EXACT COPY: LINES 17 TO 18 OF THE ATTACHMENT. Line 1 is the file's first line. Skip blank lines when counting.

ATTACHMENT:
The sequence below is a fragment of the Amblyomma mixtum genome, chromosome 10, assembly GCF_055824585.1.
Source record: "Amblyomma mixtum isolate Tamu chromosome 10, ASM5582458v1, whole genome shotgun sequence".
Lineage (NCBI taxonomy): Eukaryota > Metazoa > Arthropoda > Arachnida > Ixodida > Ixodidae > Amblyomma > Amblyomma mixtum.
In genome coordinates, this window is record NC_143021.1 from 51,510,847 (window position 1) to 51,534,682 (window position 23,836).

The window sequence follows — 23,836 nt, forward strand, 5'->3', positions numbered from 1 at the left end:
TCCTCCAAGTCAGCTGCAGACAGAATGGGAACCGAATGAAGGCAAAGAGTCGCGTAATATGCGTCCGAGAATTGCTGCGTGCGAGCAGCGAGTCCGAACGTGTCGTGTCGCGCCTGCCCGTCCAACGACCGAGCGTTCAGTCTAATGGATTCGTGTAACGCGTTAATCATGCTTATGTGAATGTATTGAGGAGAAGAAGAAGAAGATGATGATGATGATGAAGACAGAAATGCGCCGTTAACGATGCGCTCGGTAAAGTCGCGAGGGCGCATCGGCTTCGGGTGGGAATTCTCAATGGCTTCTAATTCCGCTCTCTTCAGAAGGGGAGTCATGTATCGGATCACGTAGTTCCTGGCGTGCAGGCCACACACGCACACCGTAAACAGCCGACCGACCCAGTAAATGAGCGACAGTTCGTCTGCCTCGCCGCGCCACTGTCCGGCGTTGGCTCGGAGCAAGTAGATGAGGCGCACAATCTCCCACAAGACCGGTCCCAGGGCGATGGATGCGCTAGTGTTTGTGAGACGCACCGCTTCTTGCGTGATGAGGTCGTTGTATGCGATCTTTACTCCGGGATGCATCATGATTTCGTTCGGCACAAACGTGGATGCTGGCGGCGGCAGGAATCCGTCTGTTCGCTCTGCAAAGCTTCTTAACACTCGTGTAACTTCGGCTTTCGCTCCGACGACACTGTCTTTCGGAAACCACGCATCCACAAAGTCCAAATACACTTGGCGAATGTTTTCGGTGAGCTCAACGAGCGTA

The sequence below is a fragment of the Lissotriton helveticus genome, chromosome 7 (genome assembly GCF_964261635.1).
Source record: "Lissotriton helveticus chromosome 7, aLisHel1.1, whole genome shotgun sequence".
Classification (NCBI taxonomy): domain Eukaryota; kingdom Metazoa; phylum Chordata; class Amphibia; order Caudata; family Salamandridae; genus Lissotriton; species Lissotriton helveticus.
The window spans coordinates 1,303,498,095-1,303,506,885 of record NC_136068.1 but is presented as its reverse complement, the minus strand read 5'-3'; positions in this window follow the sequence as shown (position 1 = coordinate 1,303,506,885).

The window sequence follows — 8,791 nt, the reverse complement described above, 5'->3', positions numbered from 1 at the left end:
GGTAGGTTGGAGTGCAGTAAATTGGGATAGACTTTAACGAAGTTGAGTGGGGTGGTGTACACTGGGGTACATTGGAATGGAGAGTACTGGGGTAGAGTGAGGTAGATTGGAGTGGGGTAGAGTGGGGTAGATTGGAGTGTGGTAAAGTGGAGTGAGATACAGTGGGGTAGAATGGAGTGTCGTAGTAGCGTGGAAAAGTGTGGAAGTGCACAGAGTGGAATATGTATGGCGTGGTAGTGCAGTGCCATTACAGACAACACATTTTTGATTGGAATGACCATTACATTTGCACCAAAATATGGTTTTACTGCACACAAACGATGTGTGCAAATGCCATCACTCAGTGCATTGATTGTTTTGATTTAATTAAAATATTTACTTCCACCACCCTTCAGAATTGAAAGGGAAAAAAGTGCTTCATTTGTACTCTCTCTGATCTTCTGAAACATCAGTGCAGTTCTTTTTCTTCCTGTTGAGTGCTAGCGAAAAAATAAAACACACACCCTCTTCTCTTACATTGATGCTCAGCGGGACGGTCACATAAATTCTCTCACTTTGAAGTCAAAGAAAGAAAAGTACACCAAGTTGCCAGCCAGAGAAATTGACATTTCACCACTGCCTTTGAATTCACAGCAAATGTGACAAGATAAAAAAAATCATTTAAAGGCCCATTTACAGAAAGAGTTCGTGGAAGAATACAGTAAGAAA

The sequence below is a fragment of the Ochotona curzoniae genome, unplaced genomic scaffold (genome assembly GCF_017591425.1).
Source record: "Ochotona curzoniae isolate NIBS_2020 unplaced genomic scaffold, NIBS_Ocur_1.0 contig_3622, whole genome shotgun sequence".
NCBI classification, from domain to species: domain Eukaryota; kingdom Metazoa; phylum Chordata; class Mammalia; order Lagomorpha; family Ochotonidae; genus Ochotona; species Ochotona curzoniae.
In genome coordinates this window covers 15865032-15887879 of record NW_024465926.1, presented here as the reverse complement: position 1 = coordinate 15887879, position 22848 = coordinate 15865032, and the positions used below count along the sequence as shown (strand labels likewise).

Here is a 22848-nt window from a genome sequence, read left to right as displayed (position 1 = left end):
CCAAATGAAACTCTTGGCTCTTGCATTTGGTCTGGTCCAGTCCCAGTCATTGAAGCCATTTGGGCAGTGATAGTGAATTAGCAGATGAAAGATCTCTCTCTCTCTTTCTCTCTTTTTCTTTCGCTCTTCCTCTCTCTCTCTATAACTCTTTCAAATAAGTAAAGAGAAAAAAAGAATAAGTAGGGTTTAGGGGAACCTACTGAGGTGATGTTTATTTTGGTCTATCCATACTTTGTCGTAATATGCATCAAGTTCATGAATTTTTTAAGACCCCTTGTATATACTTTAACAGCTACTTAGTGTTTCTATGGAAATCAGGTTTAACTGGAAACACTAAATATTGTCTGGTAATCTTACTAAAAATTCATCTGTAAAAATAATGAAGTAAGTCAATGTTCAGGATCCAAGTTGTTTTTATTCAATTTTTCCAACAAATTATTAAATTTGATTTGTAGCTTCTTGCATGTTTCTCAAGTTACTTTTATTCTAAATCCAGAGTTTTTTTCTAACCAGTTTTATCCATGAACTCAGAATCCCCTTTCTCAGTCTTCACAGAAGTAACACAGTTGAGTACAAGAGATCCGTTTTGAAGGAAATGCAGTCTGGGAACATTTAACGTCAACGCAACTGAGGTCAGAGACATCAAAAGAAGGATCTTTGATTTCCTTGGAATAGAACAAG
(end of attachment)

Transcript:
Here is a 22848-nt window from a genome sequence, read left to right as displayed (position 1 = left end):
CCAAATGAAACTCTTGGCTCTTGCATTTGGTCTGGTCCAGTCCCAGTCATTGAAGCCATTTGGGCAGTGATAGTGAATTAGCAGATGAAAGATCTCTCTCTCTCTTTCTCTCTTTTTCTTTCGCTCTTCCTCTCTCTCTCTATAACTCTTTCAAATAAGTAAAGAGAAAAAAAGAATAAGTAGGGTTTAGGGGAACCTACTGAGGTGATGTTTATTTTGGTCTATCCATACTTTGTCGTAATATGCATCAAGTTCATGAATTTTTTAAGACCCCTTGTATATACTTTAACAGCTACTTAGTGTTTCTATGGAAATCAGGTTTAACTGGAAACACTAAATATTGTCTGGTAATCTTACTAAAAATTCATCTGTAAAAATAATGAAGTAAGTCAATGTTCAGGATCCAAGTTGTTTTTATTCAATTTTTCCAACAAATTATTAAATTTGATTTGTAGCTTCTTGCATGTTTCTCAAGTTACTTTTATTCTAAATCCAGAGTTTTTTTCTAACCAGTTTTATCCATGAACTCAGAATCCCCTTTCTCAGTCTTCACAGAAGTAACACAGTTGAGTACAAGAGATCCGTTTTGAAGGAAATGCAGTCTGGGAACATTTAACGTCAACGCAACTGAGGTCAGAGACATCAAAAGAAGGATCTTTGATTTCCTTGGAATAGAACAAG